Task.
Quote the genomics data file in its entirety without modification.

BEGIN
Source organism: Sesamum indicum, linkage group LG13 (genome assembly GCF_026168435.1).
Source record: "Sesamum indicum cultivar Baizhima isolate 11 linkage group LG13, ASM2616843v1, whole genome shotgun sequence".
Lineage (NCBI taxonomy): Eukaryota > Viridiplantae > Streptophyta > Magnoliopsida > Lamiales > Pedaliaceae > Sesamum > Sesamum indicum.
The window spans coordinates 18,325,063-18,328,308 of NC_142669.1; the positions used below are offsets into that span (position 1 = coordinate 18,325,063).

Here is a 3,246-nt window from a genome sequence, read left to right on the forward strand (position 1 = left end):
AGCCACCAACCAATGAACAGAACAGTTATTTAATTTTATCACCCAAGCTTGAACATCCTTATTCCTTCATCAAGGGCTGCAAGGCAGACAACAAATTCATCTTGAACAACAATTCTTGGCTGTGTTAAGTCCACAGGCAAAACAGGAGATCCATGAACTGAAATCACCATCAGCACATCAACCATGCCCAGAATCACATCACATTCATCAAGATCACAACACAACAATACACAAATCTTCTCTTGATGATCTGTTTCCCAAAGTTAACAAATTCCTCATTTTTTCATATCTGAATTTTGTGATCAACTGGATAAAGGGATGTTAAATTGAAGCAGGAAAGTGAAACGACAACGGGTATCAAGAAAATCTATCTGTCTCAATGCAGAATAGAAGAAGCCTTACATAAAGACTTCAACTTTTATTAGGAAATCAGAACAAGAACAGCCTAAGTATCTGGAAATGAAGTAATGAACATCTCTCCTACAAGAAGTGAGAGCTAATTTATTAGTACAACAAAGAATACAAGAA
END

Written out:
Source organism: Sesamum indicum, linkage group LG13 (genome assembly GCF_026168435.1).
Source record: "Sesamum indicum cultivar Baizhima isolate 11 linkage group LG13, ASM2616843v1, whole genome shotgun sequence".
Lineage (NCBI taxonomy): Eukaryota > Viridiplantae > Streptophyta > Magnoliopsida > Lamiales > Pedaliaceae > Sesamum > Sesamum indicum.
The window spans coordinates 18,325,063-18,328,308 of NC_142669.1; the positions used below are offsets into that span (position 1 = coordinate 18,325,063).

Here is a 3,246-nt window from a genome sequence, read left to right on the forward strand (position 1 = left end):
AGCCACCAACCAATGAACAGAACAGTTATTTAATTTTATCACCCAAGCTTGAACATCCTTATTCCTTCATCAAGGGCTGCAAGGCAGACAACAAATTCATCTTGAACAACAATTCTTGGCTGTGTTAAGTCCACAGGCAAAACAGGAGATCCATGAACTGAAATCACCATCAGCACATCAACCATGCCCAGAATCACATCACATTCATCAAGATCACAACACAACAATACACAAATCTTCTCTTGATGATCTGTTTCCCAAAGTTAACAAATTCCTCATTTTTTCATATCTGAATTTTGTGATCAACTGGATAAAGGGATGTTAAATTGAAGCAGGAAAGTGAAACGACAACGGGTATCAAGAAAATCTATCTGTCTCAATGCAGAATAGAAGAAGCCTTACATAAAGACTTCAACTTTTATTAGGAAATCAGAACAAGAACAGCCTAAGTATCTGGAAATGAAGTAATGAACATCTCTCCTACAAGAAGTGAGAGCTAATTTATTAGTACAACAAAGAATACAAGAA